Chronic Fatigue Syndrome (ME/CFS)


What is Chronic Fatigue Syndrome (ME/CFS)?

Myalgic encephalomyeltis/chronic fatigue syndrome (ME/CFS) is an illness that affects nearly 0.5% of the general population. The history of chronic fatigue syndrome is interesting and the illness wasn’t identified or named until fairly recently, but similar symptoms presented as early as the 1860s. It is characterized by profound fatigue lasting at least six months and accompanied by numerous somatic symptoms. Although multiple biological and psychological mechanisms for ME/CFS have been investigated, a unifying disease concept is still lacking. In particular, little is known about the underlying neural mechanisms which initiate and chronically sustain fatigue.

Chronic fatigue has been linked to aberrant autonomic nervous system activity involving the hypothalamic-pituitary-adrenal axis, pain-related pathways, and abnormal brain activity. Brain areas commonly associated with mental fatigue include the parietal, cingulate, inferior frontal and superior temporal cortices, and the cerebellum and have been reported in patients with ME/CFS as well as multiple sclerosis, Parkinson’s disease, and cancer.  These brain regions are known to contribute to cognitive function, including working memory.

Although abnormal neural mechanisms are critically important for this disabling syndrome, many different factors can initiate and perpetuate ME/CFS. Some of the epidemiological data strongly suggest that acute or chronic infections may be responsible, but chronic fatigue has also been reported in patients with cancer, auto-immune diseases, metabolic diseases, congestive heart failure, pulmonary diseases, etc. Our lab is focused on the neural mechanisms of fatigue because better understanding these abnormalities may help improve or abolish ME/CFS related fatigue in the future. Here is a video with some of our recent research findings related to brain connectivity in individuals with ME/CFS.

Below are some treatment recommendations that my be effective for your fatigue:

Sleep Improvements

Good sleep habits are important for all people, especially people with ME/CFS.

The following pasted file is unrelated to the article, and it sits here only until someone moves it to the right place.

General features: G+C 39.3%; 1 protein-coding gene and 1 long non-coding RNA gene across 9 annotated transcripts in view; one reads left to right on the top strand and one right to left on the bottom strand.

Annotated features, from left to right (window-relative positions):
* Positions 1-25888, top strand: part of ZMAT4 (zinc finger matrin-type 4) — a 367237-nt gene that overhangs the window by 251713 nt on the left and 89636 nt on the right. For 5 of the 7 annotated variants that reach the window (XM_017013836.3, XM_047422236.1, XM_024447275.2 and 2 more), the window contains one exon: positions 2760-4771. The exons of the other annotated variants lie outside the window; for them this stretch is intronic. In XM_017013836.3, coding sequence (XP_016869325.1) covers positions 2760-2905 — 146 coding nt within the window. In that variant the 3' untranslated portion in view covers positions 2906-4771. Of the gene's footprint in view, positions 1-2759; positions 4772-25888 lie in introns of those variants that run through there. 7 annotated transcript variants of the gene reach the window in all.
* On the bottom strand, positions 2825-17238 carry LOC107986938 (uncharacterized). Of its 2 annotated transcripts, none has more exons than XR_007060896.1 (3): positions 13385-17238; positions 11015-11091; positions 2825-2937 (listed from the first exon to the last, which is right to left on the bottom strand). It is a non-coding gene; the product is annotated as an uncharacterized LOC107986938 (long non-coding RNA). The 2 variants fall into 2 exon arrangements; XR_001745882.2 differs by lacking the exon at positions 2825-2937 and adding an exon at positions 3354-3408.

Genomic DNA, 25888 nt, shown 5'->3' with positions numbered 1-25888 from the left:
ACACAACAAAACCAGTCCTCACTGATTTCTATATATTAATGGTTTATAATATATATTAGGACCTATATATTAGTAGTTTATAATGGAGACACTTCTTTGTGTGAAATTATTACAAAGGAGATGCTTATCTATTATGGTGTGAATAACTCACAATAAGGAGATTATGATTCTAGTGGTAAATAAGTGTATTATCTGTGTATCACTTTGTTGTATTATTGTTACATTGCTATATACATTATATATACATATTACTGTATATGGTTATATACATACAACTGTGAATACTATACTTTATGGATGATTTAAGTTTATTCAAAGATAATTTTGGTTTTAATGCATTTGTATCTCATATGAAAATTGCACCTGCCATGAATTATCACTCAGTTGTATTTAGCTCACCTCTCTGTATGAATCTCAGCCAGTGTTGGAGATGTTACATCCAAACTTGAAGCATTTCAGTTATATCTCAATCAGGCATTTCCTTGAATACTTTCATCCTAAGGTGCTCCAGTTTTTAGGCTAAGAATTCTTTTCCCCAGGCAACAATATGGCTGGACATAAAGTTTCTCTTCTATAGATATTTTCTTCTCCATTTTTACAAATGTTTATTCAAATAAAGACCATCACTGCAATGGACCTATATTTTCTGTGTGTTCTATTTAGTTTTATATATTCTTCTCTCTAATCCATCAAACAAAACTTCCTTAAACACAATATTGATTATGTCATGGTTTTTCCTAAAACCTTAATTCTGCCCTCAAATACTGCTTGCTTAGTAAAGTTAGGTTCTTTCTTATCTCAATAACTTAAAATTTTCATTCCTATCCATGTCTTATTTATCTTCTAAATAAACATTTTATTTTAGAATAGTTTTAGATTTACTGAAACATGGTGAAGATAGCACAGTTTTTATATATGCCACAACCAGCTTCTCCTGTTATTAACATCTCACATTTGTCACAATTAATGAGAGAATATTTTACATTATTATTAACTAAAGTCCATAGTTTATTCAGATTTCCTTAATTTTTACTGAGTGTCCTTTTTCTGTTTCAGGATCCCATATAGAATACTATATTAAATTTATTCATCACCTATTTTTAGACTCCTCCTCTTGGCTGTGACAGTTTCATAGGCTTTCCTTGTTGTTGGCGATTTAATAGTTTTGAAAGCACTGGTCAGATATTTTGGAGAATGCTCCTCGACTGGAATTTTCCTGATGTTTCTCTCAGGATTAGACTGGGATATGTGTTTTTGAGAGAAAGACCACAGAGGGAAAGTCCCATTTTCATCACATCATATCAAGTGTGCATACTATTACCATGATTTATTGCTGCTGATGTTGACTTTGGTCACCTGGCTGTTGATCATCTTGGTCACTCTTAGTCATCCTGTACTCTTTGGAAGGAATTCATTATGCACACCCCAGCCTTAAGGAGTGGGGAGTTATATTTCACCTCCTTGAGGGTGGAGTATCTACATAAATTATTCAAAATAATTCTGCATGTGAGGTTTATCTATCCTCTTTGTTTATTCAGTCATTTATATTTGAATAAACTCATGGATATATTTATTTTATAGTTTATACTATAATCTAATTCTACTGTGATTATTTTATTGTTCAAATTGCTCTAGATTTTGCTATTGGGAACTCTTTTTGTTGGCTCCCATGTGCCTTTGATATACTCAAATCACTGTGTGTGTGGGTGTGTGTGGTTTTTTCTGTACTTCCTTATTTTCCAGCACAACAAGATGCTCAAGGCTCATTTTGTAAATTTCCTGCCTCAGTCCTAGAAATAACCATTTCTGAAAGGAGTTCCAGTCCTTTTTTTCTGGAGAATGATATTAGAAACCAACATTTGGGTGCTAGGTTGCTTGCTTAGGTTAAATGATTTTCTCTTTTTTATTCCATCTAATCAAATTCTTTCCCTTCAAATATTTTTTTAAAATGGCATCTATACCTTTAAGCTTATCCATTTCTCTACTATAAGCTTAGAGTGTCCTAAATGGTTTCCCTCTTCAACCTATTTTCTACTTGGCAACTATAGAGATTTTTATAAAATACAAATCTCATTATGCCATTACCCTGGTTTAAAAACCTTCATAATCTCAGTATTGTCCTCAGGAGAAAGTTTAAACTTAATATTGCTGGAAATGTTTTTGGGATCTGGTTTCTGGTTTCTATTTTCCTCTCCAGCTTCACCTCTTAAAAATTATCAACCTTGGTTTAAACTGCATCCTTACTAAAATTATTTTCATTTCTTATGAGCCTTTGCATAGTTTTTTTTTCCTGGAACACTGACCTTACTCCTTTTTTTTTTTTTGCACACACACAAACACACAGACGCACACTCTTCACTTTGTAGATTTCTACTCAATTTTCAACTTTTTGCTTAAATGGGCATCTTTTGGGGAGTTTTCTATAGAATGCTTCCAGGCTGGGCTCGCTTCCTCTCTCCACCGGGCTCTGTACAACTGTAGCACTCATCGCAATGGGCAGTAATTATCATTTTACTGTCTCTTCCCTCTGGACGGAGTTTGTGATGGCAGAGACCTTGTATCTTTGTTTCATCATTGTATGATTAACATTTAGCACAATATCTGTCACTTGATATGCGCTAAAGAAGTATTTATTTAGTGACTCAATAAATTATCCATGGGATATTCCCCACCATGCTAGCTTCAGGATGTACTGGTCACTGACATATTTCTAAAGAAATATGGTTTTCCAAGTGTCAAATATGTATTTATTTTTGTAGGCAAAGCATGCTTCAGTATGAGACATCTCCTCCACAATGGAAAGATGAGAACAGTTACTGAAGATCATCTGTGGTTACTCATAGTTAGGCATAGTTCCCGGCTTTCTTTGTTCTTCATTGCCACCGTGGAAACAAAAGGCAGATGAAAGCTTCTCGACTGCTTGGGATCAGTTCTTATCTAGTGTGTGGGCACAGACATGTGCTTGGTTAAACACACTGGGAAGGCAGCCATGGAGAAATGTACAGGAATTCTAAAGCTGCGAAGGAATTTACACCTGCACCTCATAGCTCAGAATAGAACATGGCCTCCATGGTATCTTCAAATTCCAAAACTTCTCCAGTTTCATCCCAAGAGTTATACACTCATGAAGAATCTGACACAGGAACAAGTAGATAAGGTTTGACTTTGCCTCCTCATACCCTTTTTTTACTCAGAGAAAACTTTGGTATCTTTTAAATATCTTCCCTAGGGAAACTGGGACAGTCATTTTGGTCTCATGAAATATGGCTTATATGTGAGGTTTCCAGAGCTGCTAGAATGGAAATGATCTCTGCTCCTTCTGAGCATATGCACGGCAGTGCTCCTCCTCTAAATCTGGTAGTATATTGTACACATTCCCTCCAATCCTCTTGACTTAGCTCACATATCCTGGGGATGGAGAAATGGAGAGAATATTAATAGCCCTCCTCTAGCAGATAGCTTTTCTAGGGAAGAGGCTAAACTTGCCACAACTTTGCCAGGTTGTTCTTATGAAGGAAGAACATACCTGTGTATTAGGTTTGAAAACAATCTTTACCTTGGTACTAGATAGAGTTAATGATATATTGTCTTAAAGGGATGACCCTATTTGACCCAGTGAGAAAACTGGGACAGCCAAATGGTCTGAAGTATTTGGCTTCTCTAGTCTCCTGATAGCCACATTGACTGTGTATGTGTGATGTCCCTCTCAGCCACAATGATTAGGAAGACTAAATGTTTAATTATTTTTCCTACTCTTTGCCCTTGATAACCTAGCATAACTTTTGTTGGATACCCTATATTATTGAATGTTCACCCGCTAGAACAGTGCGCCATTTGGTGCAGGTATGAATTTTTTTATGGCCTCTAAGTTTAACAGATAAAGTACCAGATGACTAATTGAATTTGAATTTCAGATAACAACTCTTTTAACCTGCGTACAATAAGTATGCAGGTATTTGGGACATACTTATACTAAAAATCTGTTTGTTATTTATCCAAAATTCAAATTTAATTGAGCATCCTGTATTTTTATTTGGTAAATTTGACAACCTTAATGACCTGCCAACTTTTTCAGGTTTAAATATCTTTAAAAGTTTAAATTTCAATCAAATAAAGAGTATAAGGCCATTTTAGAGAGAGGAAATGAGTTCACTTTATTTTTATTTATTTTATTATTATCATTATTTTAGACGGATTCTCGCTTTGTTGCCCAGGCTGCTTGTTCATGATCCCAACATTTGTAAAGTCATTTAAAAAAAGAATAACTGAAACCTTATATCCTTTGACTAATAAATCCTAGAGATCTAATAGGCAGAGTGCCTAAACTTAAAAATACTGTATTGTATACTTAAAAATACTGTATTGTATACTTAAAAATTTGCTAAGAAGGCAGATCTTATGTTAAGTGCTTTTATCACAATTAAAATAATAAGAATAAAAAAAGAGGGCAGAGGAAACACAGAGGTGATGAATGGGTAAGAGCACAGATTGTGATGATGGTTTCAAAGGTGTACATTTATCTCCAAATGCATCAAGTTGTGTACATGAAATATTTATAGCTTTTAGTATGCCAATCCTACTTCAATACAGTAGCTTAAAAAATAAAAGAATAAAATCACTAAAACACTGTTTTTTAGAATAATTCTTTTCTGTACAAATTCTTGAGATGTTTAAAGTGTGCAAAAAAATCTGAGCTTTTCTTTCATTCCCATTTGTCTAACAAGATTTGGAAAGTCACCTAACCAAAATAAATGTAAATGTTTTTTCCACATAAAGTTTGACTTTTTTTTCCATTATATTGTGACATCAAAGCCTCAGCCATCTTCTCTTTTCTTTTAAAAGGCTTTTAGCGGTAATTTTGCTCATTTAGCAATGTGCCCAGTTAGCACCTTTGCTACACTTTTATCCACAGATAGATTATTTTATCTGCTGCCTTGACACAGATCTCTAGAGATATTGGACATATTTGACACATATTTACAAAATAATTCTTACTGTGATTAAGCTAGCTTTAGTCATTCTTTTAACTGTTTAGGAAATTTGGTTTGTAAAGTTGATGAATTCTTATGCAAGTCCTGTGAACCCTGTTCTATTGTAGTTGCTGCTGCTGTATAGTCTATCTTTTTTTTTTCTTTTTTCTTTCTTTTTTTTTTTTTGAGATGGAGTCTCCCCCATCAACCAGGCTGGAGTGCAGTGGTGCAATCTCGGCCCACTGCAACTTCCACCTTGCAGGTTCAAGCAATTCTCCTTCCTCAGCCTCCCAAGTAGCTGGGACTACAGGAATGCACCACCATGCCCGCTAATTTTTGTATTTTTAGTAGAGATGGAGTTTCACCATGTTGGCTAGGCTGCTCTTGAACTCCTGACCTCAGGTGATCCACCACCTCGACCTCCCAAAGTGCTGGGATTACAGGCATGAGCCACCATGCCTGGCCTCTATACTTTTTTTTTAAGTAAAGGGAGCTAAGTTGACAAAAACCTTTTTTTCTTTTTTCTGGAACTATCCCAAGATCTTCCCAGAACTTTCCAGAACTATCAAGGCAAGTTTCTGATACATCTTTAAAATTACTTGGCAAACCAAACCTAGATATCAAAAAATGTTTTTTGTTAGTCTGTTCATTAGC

For more information about methods to improve sleeping, please see the following pages:

Stress Reduction

Many patients with ME/CFS suffer from depression, stress and anxiety. Some people with ME/CFS may benefit from relaxation techniques to reduce their stress and anxiety. For more information about methods to improve stress, see the Stress Reduction (PDF) information sheet.

Memory Improvements

Memory and concentration problems are associated with ME/CFS. There are many helpful tools you can use to combat this, like organizers and calendars. For more information about methods to enhance your memory, see the Memory Improvement (PDF) information sheet.

Gradual Exercise

Exercise recommendations for people with ME/CFS differ from general guidelines. Exercise is important, but it needs to be performed with caution as overexertion can trigger relapses in some people with ME/CFS. Graded exercise, or a slow gradual increase in activity is often recommended for patients with ME/CFS. Exercise can be broken up into several brief sessions a day to help you stay active. Before beginning any new exercise routine, you should consult with your doctor.

Diet Recommendations

Current recommendations for individuals with ME/CFS are to eat a balanced diet and a variety of nutritious foods. Eating a balanced diet is important for all people (even those without ME/CFS), but it can be especially challenging to do when you’re struggling with fatigue. Many individuals with ME/CFS report that several smaller meals throughout the day help keep their energy levels up and help them avoid nausea. Caffeine may seem helpful, but research has shown that it’s best to avoid it whenever possible. For more information on how to build a healthier eating style, visit MyPlate.